When enough of the country sees what's going on, they will stop visiting certain destinations of known animal cruelty (ie. South of Nashville and North of Alabama). When the money stops flowing in, and Bubba is no longer able to continue with his quest for world domination, he'll assume his position back on the couch watching Reality TV...watching re-runs of himself.

By: pipecarver on 5/10/13 at 12:27

Besides....Gov. Haslam's a wimp, and rarely vetoes any bill. Everyone knows he'll just let it sit on his desk, with the ever growing number of other bills he refuses to sign. This one action (or lack thereof) allows it to become law....and, once again, Gov. Haslam shirks his responsibility to DO HIS JOB.

Once a trustee, always a trustee...

By: Ask01 on 5/11/13 at 4:08

Once again, our illustrious, or should that be 'illustrated' governor, since he is so two dimensional, will hunker down, hold up a finger to check the wind direction, then flip a coin before making a decision.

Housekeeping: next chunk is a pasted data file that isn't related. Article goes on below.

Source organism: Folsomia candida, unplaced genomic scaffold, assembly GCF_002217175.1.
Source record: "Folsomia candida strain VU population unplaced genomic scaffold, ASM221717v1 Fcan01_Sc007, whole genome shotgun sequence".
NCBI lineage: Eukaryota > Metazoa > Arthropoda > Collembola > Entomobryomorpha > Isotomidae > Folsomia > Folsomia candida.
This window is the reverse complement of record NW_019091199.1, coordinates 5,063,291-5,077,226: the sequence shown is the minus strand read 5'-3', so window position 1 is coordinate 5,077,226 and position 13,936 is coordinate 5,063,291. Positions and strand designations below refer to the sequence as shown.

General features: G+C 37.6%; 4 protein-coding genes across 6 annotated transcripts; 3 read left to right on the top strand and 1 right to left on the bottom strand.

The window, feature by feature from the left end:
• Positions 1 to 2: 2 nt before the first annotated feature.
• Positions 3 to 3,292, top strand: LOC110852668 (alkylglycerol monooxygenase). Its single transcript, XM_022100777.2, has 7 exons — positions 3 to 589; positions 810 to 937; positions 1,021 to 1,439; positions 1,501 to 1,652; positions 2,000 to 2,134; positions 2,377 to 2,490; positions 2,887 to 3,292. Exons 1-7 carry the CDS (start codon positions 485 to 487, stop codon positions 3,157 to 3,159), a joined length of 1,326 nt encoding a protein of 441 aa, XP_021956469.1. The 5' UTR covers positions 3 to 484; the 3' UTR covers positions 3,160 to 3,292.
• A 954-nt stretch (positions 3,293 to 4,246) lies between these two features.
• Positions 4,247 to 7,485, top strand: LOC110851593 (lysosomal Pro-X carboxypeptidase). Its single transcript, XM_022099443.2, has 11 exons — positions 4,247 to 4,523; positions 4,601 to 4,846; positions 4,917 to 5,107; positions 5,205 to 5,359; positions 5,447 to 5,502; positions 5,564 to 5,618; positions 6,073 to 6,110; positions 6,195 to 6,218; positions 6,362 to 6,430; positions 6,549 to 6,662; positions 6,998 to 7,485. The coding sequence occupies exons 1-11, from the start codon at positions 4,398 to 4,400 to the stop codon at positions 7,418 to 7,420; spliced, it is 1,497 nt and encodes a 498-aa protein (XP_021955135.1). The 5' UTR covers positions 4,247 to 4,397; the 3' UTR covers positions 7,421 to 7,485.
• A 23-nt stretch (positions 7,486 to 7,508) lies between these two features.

The primary aim of the bill in question is obviously to protect those who feel hampered by laws and statutes dictating the manner in which they treat animals. Once images of animal abuse are turned over, I'm certain law enforcement will be compelled to act to avoid criticism. Those guilty will know they have a leak, perhaps even the source, and act to close or silence the source.

This bill needs to be vetoed.

By: pswindle on 5/12/13 at 7:53

If it helps his buddies to sign the bill, he'll sign it . Anything to help the family and friends. As I have said from day one, if it benefits my family and friends, I'll sign it. When we find out what has happened in TN since he became Governor, I hope it is not too late to change it. I hope he is out of office before he does away with the inheritance tax. That will hurt the state more than anyone can even think of, but his family can live free on the taxes of the average worker.